Of course being transparent alone is not effective, you also need to take ownership of the project itself rather than just work for the project. Be proactive to ask questions and explore possibilities together. If it ever happens that you finished the work early within the sprint, go a step further and take up a bit more, contribute some of your ideas to the team.
A word for the product owner
Until AI technology is mature enough and machines are doing the development work instead of actual human developers with flesh and blood, it’s best for product owners to adjust to the expectations from the management team and also from the developers.
Everything takes time and effort
Commonly speaking, most product owners do not have a technical background and therefore they are not the experts in the development work itself. Every little small task, even if it’s just a simple fix takes time and effort. It could be as simple as enlarging the font size of the header in that page, it’ll need to go through a pull request, peer review, CI/CD pipeline, promotion to staging environment and then finally to production environment where the font is finally enlarged. And these tiny fixes add up and pile up and eventually they themselves become a story.
Another meeting will only be counter productive
Status update meetings can be very helpful only when used with caution. It might be better to train up the developers to write better description for the task that they’re working on in their ticket than to host another meeting. Hosting another meeting to criticise why things are not going as scheduled can be the last thing that’d bring any value to the table.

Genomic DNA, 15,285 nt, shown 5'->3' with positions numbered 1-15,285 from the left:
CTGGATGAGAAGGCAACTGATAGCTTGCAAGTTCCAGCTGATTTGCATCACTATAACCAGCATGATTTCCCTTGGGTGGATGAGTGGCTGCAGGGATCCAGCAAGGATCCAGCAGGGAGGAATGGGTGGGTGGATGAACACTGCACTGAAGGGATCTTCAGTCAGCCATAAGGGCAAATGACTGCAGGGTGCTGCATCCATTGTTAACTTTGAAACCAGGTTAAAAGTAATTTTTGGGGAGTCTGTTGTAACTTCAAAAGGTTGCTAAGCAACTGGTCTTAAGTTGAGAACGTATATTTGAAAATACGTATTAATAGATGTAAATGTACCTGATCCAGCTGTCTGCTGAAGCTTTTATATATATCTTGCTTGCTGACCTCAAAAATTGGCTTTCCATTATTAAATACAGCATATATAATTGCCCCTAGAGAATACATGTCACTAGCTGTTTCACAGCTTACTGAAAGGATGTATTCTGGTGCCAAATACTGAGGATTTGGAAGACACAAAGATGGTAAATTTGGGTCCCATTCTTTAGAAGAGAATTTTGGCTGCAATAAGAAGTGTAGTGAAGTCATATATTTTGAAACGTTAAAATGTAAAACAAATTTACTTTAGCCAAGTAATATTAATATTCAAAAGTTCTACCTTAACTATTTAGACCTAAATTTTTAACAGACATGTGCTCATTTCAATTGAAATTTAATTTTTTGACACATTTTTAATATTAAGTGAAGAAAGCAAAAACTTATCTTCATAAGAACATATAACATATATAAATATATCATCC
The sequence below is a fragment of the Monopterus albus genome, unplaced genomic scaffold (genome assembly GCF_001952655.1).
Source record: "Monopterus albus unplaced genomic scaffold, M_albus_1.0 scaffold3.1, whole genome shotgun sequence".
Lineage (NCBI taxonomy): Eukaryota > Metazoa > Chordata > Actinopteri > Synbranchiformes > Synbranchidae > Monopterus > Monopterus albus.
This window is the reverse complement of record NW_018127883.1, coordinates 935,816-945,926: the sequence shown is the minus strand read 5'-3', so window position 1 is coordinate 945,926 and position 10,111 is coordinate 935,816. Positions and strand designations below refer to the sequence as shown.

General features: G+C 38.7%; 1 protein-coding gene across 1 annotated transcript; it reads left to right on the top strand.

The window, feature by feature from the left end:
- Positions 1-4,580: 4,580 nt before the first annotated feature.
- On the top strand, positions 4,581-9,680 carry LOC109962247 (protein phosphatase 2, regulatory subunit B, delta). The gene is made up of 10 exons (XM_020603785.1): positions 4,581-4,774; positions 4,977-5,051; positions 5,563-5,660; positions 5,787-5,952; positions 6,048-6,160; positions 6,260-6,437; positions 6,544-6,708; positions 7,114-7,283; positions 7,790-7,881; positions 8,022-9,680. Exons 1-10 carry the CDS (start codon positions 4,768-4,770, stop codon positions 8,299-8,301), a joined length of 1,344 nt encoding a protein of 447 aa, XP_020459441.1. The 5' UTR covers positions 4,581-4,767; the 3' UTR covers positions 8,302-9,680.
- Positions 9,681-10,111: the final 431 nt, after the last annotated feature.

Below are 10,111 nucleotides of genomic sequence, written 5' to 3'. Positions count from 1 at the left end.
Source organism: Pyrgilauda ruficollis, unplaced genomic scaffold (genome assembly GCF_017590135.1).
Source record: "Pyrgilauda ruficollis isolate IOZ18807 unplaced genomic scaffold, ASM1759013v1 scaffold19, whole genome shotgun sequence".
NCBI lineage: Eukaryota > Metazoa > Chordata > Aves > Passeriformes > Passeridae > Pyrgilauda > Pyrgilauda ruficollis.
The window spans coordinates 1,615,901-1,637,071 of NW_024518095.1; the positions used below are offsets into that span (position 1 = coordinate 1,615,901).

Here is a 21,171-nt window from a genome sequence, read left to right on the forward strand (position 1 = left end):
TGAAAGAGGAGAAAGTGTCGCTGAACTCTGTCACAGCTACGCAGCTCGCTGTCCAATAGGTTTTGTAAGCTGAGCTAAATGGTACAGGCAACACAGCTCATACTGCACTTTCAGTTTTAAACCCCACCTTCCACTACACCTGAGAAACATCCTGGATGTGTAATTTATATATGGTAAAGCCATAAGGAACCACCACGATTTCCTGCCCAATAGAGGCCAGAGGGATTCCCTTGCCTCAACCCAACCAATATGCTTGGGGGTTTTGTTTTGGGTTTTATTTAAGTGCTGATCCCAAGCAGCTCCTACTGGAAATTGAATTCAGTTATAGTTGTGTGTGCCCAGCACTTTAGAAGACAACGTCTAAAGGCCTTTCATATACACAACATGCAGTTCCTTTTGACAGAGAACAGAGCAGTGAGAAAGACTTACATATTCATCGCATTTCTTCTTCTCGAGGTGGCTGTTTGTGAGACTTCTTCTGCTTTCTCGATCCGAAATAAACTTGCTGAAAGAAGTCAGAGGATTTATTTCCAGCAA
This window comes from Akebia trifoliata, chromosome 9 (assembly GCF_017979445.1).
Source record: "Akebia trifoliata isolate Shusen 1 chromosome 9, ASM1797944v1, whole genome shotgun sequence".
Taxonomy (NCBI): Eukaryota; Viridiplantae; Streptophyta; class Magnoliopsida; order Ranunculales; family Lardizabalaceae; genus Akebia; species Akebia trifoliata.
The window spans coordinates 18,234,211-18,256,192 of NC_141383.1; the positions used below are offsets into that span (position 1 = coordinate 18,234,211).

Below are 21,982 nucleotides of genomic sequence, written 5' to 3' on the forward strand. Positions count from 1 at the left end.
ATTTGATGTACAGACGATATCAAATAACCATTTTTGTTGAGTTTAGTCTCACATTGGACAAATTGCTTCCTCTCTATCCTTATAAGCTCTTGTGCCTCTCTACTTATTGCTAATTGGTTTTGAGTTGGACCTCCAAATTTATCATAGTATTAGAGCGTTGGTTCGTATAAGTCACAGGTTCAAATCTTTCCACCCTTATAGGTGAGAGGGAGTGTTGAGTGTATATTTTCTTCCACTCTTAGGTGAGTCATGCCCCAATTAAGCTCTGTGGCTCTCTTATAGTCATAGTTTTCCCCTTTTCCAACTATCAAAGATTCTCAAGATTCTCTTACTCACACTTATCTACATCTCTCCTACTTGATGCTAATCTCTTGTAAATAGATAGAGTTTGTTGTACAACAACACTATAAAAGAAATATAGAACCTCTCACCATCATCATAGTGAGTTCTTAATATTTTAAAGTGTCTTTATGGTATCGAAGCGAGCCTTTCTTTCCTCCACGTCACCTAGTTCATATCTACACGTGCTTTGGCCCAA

Manage the expectation for your superior and team
I understand that the PO is often the one in the frontline taking most of the bullets. Whenever something is delayed the PO is the first one to take the hit. It takes courage, boldness, and smooth bargaining skills for the PO to manage the expectations from his own superior. The same goes for the development team. You can’t have everything as a high priority. A good PO is a PO who’s willing to take out an existing task when there’s another one that needs to be added with higher priority.
If you’re given a bicycle and are expected to get from Hong Kong to Beijing in a day, you’ll end up being very disappointed. At some point we all need to realise that you can only work with what you have on hand. If you’re given a car then set the expectation reasonable for a car; if you’re given a rocket then set the expectation based on that. It usually takes 2–3 sprints for the velocity of the team to be apparent, so let’s be reasonable.
Reward the team and let them have small breaks inbetween goals
After a big release, let the team have a small break. For some it could mean decrease in velocity, for others it could mean picking up the light weight stories from the backlog and make the sprint an easier one. You never know how much time the developer spent outside of work to get the production release out, have a time to celebrate with the team!
Trust the team that you’re working with
I’ve had a few PO/Manager from previous experiences where they always think that the developers have too much free time and are lazy. If the developer is already being transparent as to the work they’re doing, the PO also needs to cooperate by cutting the team some slack. Every now and then you might catch your developers taking a small break. It might be a quick coffee run, they might just need some sugar to stimulate their thoughts, or they just need a 15 minutes nap because they’ve been overtiming too much. If it’s reasonable let the team have some freedom.
If the developers didn’t respond immediately to your message, give it a 5 minute wait, especially if they are working from home. Working from home is not the easiest thing in most cases. Their kids might have made an incident, something could be burnt from the kitchen. If it’s not that urgent, it’s ok to wait a bit. No one likes to micromanage and no one enjoys being micromanaged, unless you’re the rare exception.
I hope this has been helpful and applicable in your case. If you have any other feedback that is revelant, constructive, and helpful to others, please do leave a comment below.